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Machinability of natural-fibre-reinforced polymer composites: Conventional vs ultrasonically-assisted machining

Wang, D., Onawumi, P.Y., Ismail, S.O., Dhakal, H.N., Popov, I., Silberschmidt, V.V., Roy, A.
Composites 2019 v.119 pp. 188-195
composite polymers, cutting, drilling, energy, hemp, industrial applications, synthetic fibers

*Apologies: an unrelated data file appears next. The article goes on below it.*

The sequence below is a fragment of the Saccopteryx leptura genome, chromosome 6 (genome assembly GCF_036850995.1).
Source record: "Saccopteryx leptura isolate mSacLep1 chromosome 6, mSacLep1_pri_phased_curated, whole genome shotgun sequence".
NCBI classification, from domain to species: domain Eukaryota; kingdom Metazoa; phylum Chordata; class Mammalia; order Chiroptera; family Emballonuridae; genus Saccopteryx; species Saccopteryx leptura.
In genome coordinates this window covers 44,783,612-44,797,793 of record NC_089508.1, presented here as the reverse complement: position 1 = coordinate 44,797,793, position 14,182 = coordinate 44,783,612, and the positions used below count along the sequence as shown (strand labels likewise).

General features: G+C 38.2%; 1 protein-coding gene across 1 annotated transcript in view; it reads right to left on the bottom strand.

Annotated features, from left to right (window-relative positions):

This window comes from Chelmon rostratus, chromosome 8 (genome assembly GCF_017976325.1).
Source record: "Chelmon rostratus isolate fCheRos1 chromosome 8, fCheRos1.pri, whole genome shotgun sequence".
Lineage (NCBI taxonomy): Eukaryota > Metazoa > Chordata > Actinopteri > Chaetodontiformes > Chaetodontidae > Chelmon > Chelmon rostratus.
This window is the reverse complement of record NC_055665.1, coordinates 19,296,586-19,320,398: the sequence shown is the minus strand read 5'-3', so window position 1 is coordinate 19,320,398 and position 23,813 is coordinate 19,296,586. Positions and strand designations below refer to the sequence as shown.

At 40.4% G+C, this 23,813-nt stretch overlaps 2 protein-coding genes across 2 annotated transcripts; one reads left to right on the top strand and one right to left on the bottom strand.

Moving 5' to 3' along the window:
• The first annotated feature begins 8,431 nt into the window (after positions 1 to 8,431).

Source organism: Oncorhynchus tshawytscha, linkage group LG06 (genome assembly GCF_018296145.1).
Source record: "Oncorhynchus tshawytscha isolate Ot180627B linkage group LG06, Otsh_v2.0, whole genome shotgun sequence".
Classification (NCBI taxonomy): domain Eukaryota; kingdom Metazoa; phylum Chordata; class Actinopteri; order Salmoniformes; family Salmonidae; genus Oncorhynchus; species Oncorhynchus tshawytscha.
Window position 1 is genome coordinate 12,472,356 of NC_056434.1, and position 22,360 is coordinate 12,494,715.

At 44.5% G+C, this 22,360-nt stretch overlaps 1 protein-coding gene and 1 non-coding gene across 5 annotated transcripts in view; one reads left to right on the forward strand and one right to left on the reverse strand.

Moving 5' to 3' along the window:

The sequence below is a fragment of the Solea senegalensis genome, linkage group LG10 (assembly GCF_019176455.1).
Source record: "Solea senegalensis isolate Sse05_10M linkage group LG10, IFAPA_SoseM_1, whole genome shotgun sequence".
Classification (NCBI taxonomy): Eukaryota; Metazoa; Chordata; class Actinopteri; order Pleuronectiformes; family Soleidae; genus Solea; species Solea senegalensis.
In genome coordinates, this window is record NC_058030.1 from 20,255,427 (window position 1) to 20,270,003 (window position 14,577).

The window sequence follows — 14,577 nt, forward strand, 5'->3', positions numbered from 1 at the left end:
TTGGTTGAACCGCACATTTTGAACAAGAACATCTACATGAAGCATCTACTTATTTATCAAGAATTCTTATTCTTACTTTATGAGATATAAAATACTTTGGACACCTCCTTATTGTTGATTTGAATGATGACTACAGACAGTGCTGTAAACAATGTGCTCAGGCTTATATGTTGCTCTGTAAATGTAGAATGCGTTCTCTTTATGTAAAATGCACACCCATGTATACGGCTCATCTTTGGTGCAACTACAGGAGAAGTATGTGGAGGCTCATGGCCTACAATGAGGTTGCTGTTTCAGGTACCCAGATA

Natural-fibre-reinforced polymer (NFRP) composites are becoming a viable alternative to synthetic fibre based composites in many industrial applications. Machining is often necessary to facilitate assembly of parts in a final product. This study focuses on a comparative experimental analysis of the effects of conventional drilling (CD) and a hybrid ultrasonically-assisted drilling (UAD) of a hemp fibre-reinforced vinyl ester composite laminate. The results obtained indicate that UAD is more efficient when compared to CD for a range of drilling conditions. It yields lower cutting forces and energy resulting in reduced machining-induced damage in the composite, including diminished burr formation and fibre pull-outs. The holes drilled with UAD exhibit improved surface finish and hole quality when compared to those produced with CD. The study demonstrates the applicability of UAD as a viable machining process for improved machinability of heterogeneous NFRP composite materials.